"Facundo Campazzo," he pronounces for the media on his first day at Denver Nuggets training, "but you can call me Facu."
There's plenty of excitement around the 29-year-old Argentinian point guard's move from Real Madrid to the Nuggets to play with Serbian big man Nikola Jokic and fellow guard Jamal Murray.
Facu may only measure up at 1.80m (5'11) tall but more than makes up for what he lacks in height with skill, speed, passion and vision.
It's been love at first sight for the fans and Nuggets' coach Michael Malone is "thrilled".
Speaking to journalists on a media call, he said, “What I love about Facu is this: You cannot judge him by his size, his heart is huge; he plays with a great amount of passion and pride.”
'El Mago' brings much more than just magic to the court:
A shot-making, match-winning, buzzer-beating, jaw-dropping enabler with assists best described as works of art and highly contagious energy and commitment, he's a basketball player who can lift a team and inspire everyone around him:
"When I get depressed, I might just put on Facu highlights, because it puts a smile on my face,” Malone says.
When Olympic Channel asks Facu about the Olympics he talks about inspirations Manu Ginobili, Luis Scola, what he learned from 'The Golden Generation', and how playing in the NBA can help raise his game before Tokyo 2020.
"Now that I'm here (In the NBA) I think it can help me get to the next level as a player." - Facundo Campazzo
Facundo Campazzo joins the Denver Nuggets
Seven new additions rocked up on Day 1 to the Nuggets training camp, among them Facundo Campazzo.
Malone tells the story, laughing, that Jokic was unhappy at the highlight reels of all the new players flashing up on screen at the first team meeting.
Why? One was a typically impossible pass against Jokic's Serbia at the 2019 World Cup in China.
Campazzo helped mastermind a 97-87 Argentina win in the quarter-finals, and the Nuggets' star centre was not best pleased at being reminded of it.
But the big man is sure to forget all that when Campazzo's wizardly assists help him rack up the points as two of the best passers in the business connect.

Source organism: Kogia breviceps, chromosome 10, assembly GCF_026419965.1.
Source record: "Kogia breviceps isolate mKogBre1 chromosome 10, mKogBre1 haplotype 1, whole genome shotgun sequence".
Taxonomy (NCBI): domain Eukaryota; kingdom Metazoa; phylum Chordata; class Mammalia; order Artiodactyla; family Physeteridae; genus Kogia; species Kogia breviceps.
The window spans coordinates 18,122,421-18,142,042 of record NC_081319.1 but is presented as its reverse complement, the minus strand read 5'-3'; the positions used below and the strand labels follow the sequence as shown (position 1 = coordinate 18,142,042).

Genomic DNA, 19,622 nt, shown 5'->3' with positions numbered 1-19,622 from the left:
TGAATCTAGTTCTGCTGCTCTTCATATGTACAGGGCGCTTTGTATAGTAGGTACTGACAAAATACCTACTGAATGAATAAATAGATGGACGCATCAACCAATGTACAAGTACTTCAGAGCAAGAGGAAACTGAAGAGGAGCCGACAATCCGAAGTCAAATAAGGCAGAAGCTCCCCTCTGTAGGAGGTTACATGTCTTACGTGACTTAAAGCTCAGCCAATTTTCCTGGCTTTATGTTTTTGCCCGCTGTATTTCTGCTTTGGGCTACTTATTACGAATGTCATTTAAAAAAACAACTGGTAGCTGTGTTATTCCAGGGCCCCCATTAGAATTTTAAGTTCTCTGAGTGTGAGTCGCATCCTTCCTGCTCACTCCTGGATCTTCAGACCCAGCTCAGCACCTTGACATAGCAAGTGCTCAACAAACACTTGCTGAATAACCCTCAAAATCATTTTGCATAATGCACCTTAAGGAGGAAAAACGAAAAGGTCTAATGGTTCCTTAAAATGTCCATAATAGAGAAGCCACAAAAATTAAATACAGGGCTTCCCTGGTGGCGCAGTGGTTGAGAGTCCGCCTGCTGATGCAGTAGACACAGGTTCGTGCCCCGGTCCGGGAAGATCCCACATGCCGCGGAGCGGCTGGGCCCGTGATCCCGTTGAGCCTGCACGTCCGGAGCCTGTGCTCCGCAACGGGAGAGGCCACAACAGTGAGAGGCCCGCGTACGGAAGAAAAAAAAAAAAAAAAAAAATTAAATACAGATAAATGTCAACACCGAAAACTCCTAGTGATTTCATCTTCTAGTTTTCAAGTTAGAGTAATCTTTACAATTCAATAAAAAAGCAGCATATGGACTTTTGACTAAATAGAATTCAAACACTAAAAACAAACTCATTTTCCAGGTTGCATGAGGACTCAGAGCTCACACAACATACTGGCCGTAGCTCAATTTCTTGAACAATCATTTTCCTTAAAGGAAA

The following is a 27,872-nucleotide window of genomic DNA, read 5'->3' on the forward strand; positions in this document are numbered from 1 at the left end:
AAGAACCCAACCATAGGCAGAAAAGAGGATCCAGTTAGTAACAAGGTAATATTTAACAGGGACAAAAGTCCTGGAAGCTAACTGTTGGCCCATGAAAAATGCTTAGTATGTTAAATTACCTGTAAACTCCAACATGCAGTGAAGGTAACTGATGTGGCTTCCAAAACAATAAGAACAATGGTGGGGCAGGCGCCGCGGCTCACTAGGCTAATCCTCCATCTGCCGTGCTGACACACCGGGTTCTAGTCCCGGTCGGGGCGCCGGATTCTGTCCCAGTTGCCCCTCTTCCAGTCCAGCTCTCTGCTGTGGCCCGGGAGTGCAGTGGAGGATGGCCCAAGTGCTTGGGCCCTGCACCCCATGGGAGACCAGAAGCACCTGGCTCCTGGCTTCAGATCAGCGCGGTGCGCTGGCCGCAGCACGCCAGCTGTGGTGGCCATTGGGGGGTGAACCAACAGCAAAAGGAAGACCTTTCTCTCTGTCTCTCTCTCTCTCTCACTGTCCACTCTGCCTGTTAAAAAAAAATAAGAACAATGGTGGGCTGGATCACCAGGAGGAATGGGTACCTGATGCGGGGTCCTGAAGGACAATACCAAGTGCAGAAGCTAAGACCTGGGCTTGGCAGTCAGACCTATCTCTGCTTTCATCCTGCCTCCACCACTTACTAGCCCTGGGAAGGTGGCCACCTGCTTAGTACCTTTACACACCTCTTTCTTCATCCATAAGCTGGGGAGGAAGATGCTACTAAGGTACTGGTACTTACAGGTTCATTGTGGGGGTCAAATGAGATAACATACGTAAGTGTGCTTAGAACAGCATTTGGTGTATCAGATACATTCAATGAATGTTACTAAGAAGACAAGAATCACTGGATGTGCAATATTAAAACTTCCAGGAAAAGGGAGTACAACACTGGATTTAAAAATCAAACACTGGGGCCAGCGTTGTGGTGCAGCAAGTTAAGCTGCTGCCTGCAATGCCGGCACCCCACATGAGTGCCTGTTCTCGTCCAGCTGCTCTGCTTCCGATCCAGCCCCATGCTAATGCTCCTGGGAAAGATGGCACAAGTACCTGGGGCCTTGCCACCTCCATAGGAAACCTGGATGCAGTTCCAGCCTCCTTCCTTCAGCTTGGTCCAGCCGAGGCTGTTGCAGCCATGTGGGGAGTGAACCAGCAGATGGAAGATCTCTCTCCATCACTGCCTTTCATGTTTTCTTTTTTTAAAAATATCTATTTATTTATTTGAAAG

“He makes plays that most people don't think about or see. He's like Nikola in that regard,” says coach Malone.
After the Nuggets performed heroics in the play-offs last term - twice coming back from 3-1 down before losing to eventual champs LA Lakers in the Western Conference finals - this year they'll want to build further with a young team that held on to two of its biggest stars.
And Campazzo is part of the plan.
“On offense, I think he has to be a top-five pick-and-roll player in the world,” coach Malone continues.
“The guy is not a good passer; he’s a great passer. He makes all of his teammates better, he’s extremely unselfish, and that’s why I think he is a seamless fit into our culture.
“When he gets a chance to get on the floor and play. I think our fans – I don't see how you can not fall in love with a young guy like Facu." - Denver Nuggets coach Michael Malone
Facu inspired by the Golden Generation
The successes have been piling up for Campazzo over recent years:
Three-time Spanish and three-time Euroleague champ with Real Madrid, 2019 Pan American Games champion and a silver medal at the 2019 World Cup with Argentina, among a plethora of trophies, titles and MVP awards.
Malone admitted that the Nuggets have had their eye on Campazzo for a while and, after the 2019 he had, the NBA outfit and the player finally decided the time was right.
But you can go back to Athens 2004 to find the Argentinian's greatest source of inspiration - the stunning victory over the USA Dream team including the likes of Tim Duncan, Dwayne Wade, LeBron James, Allen Iverson and Carmelo Anthony.
Argentina's semi-final win was the first time the USA had failed to win gold since Michael Jordan and the original Dream Team at Barcelona 1992 heralded a new era of Olympic basketball featuring NBA household names.
“I was a boy when that golden generation won the gold medal in Athens," Campazzo remembers.
"I was still in school, we watched it at school and listened on the radio. That generation had a huge influence on our generation, I had the luck to play with them at London 2012, and I learned those values from them. It was contagious, the hard work, the respect, solidarity, being united as a team."
"We went to the World Cup with that mentality and did very well. Now that I'm here (in the NBA), I think it can help me get to the next level as a player, to improve also as a team player."
And hopes will be high at the Tokyo Games as they bid for a first Olympic medal since bronze at Beijing 2008.
Facu knows that playing in the best league on the planet will up his game before the rescheduled Games roll around.
"Playing with a team like the Denver Nuggets will raise your game, a hundred percent, it helps you become a better competitor, and now I just can't wait for Tokyo in 2021."